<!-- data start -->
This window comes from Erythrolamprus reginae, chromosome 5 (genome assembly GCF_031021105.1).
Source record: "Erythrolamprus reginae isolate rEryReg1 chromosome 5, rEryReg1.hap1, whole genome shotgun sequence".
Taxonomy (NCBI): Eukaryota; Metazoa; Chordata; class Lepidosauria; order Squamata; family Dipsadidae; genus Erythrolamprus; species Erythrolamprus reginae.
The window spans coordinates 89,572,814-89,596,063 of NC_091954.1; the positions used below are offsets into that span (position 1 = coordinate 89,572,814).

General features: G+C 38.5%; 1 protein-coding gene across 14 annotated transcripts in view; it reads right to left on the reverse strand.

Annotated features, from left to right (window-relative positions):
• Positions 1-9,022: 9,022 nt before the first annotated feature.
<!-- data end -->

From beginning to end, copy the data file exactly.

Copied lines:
This window comes from Erythrolamprus reginae, chromosome 5 (genome assembly GCF_031021105.1).
Source record: "Erythrolamprus reginae isolate rEryReg1 chromosome 5, rEryReg1.hap1, whole genome shotgun sequence".
Taxonomy (NCBI): Eukaryota; Metazoa; Chordata; class Lepidosauria; order Squamata; family Dipsadidae; genus Erythrolamprus; species Erythrolamprus reginae.
The window spans coordinates 89,572,814-89,596,063 of NC_091954.1; the positions used below are offsets into that span (position 1 = coordinate 89,572,814).

General features: G+C 38.5%; 1 protein-coding gene across 14 annotated transcripts in view; it reads right to left on the reverse strand.

Annotated features, from left to right (window-relative positions):
• Positions 1-9,022: 9,022 nt before the first annotated feature.